Thursday, June 19, 2008

What Does History Have to Do With Ethics?

We often encounter ethical dilemmas, but some do not recognize the ethical nature in their choices. Why do we make decisions without recognizing the fuller implications of our decision upon another? There are many answers to this, one of the main ones is a lack of information. Decisions are made that are ill-informed or researched. But, sometimes our decisions are made because of our own "pride" and resistance to hear another perspective. Pride leads to an ethnocentric mentality. And ethnocentricity is an identification. "Self" is defined within contexts that maintain sturcture, security, and meaning and create personal "history". The structure's function in developing a sense of "self" is not wrong, but it often leads to a lack of understanding differences between people. These differences are not so much what morality is about, but our response to the differences is. Ethics determines the overarching reasons why we choose between the complex moral dilemmas that we encounter. There are always reasons for our choices and behavior.

Every human alive wants to be loved, understood, belong and have meaning. Humans find these natural "needs" within different types of communities. Identification happens within the communities that meet these needs. The first community is our family of origin. We know and answer the question of "who we are" based upon these idenfication markers. The other side of our natural need and identification is a challenge of affirming all of life as God's. Social psychologists have discovered that our very identifications are the "root" of "ethnici cleansing", genocide, and many other societal atrocities. Prejuidice, by definition, is pre-judgment. And pre-judgment is not "listening", but "labeling". Labelling defines us as unique or distinct from another, while dismissing our common humanity. Humanity is what Christianity is about. Jesus was the moral example of humanitarianism.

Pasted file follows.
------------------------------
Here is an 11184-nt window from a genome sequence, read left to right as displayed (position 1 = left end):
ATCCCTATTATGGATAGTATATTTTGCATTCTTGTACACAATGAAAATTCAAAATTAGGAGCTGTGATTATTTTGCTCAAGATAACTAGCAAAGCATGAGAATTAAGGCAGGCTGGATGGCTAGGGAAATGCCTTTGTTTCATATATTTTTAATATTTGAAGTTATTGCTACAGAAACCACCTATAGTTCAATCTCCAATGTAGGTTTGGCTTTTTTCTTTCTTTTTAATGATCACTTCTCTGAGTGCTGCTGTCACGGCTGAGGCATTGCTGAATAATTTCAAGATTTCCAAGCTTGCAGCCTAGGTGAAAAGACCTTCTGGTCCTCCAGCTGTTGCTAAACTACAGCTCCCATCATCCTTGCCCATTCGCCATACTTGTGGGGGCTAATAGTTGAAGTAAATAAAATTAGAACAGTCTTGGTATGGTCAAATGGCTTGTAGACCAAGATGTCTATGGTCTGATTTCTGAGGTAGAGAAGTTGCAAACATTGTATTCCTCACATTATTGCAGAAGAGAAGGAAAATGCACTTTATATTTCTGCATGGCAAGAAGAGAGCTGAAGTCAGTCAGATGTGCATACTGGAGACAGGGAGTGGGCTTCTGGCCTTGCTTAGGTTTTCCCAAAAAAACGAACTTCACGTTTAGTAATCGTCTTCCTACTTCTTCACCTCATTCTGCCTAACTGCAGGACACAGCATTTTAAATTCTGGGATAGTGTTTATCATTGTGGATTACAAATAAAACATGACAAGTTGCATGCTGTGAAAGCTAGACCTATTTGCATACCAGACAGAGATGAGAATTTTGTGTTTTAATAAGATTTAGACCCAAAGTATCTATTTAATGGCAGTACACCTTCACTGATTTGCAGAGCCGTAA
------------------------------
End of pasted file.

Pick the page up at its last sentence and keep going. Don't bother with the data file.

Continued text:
Some Christians understand that this is a call to re-define Christianity on "other" terms than traditionally understood. Our Global world is a social and political one, where the Christian is called to be salt and light. But, that does not mean that our light is the only light. It is a light that was born in Jewish understanding of humanitie's need for an ethical understanding and affirmation of all of life, where there is no longer a wall between the sacred and secular. The question confronting the individual of any religion is what decision should be made, on what rationale is that decision made, and what conviction or universal does the decision underline?

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